• At step 412, snapshot client 116 queries VM management center 102 for each object reference to determine a parent entity to the referenced entity. For example, with respect to virtualized computer inventory 300, the parent to resource pool 322 is resource pool 316, and the parent to host system 324 is compute resource 314.
  • At step 414, snapshot client 116 creates, based on the determined parent entities, parent to child relationships between the entities. At step 416, snapshot client 116 creates, based on the determined parent entities, child to parent relationships between the entities. In addition, snapshot client 116 identifies, based on the parent to child and child to parent relationships between the entities, remaining implicit relationships between the entities. For example, in vSphere™, a VM may belong to a folder, a virtual application (vApp), or both. A vApp is a multi-VM package that provides a standard way to describe operational policies for a high-level system that is executable by, for example, a cloud operating system. For example, a vApp directed to customer relationship management (CRM) might include a VM for a database server, a VM for an application server and a VM for a web server.
  • In the case that the VM belongs to a folder and a vApp, the folder is an explicit parent to the VM, while the vApp is an implicit parent to the VM. Thus, snapshot client 116 identifies relationships between entities by querying VM management center 102 for VMs that are managed by each vApp included in virtualized computer inventory 300. Host 112 further identifies any parent folders to each vApp included in virtualized computer inventory 300. Such identifications are necessary when reconstructing virtualized computer inventory 300. For example, when reconstructing virtualized computer inventory 300 using vSphere™, a vApp must be added before the vApp is included in a folder. Therefore, the folder must be tracked during the reconstruction of virtualized computer inventory 300 so that the vApp is moved properly after being added. Note that snapshot client 116 is configurable to remove any redundant relational data, thereby decreasing the overall amount of memory and processing resources required to store and generate the snapshot. For example, every host contains a list of VMs that are currently running on that host. When VM management center 102 adds a host to an inventory, this list of VMs is retrieved from the host and these are automatically added to the inventory, so no relational data between hosts and VMs needs to be analyzed when creating a snapshot to the inventory. At step 418, snapshot client 116 stores the obtained and determined data as inventory relational data in a memory, e.g. memory 210.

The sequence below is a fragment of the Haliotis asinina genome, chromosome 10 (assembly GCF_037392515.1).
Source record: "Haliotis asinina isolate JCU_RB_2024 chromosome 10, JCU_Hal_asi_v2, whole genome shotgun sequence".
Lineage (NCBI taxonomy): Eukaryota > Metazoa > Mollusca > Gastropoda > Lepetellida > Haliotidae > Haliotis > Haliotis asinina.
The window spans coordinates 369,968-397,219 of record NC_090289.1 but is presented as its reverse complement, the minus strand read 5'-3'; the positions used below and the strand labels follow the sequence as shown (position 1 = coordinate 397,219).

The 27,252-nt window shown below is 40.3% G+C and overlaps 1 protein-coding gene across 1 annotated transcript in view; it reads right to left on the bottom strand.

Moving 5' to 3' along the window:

• Referring now back to FIG. 4A, at step 420, snapshot client 116 initializes a process to determine configuration data associated with the inventory. At step 422, illustrated in FIG. 4B, snapshot client 116 queries VM management center 102 for virtual application (vApp) configuration data associated with virtualized computer inventory 300. In turn, VM management center 102, if required, communicates with agents 110 included in hosts 108 to obtain configuration data. This configuration data specifies at least the VMs included in each vApp, and any resource settings corresponding thereto, e.g., CPU and memory limitations, shares, and reservations of the vApp.